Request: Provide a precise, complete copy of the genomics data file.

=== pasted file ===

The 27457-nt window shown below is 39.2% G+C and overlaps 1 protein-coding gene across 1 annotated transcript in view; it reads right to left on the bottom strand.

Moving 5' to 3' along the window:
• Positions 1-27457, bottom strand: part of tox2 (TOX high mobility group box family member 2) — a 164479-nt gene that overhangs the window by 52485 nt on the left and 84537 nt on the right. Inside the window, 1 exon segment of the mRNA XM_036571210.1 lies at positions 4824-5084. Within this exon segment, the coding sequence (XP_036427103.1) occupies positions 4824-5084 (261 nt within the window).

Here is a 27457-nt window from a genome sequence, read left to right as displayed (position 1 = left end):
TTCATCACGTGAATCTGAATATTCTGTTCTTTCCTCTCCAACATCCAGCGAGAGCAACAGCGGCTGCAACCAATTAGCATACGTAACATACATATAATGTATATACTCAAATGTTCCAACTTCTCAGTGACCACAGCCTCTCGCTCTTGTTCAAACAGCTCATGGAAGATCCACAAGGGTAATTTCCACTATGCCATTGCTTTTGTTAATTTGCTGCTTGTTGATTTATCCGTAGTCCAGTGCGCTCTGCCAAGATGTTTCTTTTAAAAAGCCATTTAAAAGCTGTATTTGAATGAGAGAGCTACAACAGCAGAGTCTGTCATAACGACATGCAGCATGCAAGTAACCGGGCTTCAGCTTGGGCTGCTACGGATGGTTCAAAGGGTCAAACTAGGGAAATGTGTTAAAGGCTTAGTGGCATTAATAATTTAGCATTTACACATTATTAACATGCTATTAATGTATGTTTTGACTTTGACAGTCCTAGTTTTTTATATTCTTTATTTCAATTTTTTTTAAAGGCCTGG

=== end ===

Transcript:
The 27457-nt window shown below is 39.2% G+C and overlaps 1 protein-coding gene across 1 annotated transcript in view; it reads right to left on the bottom strand.

Moving 5' to 3' along the window:
• Positions 1-27457, bottom strand: part of tox2 (TOX high mobility group box family member 2) — a 164479-nt gene that overhangs the window by 52485 nt on the left and 84537 nt on the right. Inside the window, 1 exon segment of the mRNA XM_036571210.1 lies at positions 4824-5084. Within this exon segment, the coding sequence (XP_036427103.1) occupies positions 4824-5084 (261 nt within the window).

Here is a 27457-nt window from a genome sequence, read left to right as displayed (position 1 = left end):
TTCATCACGTGAATCTGAATATTCTGTTCTTTCCTCTCCAACATCCAGCGAGAGCAACAGCGGCTGCAACCAATTAGCATACGTAACATACATATAATGTATATACTCAAATGTTCCAACTTCTCAGTGACCACAGCCTCTCGCTCTTGTTCAAACAGCTCATGGAAGATCCACAAGGGTAATTTCCACTATGCCATTGCTTTTGTTAATTTGCTGCTTGTTGATTTATCCGTAGTCCAGTGCGCTCTGCCAAGATGTTTCTTTTAAAAAGCCATTTAAAAGCTGTATTTGAATGAGAGAGCTACAACAGCAGAGTCTGTCATAACGACATGCAGCATGCAAGTAACCGGGCTTCAGCTTGGGCTGCTACGGATGGTTCAAAGGGTCAAACTAGGGAAATGTGTTAAAGGCTTAGTGGCATTAATAATTTAGCATTTACACATTATTAACATGCTATTAATGTATGTTTTGACTTTGACAGTCCTAGTTTTTTATATTCTTTATTTCAATTTTTTTTAAAGGCCTGG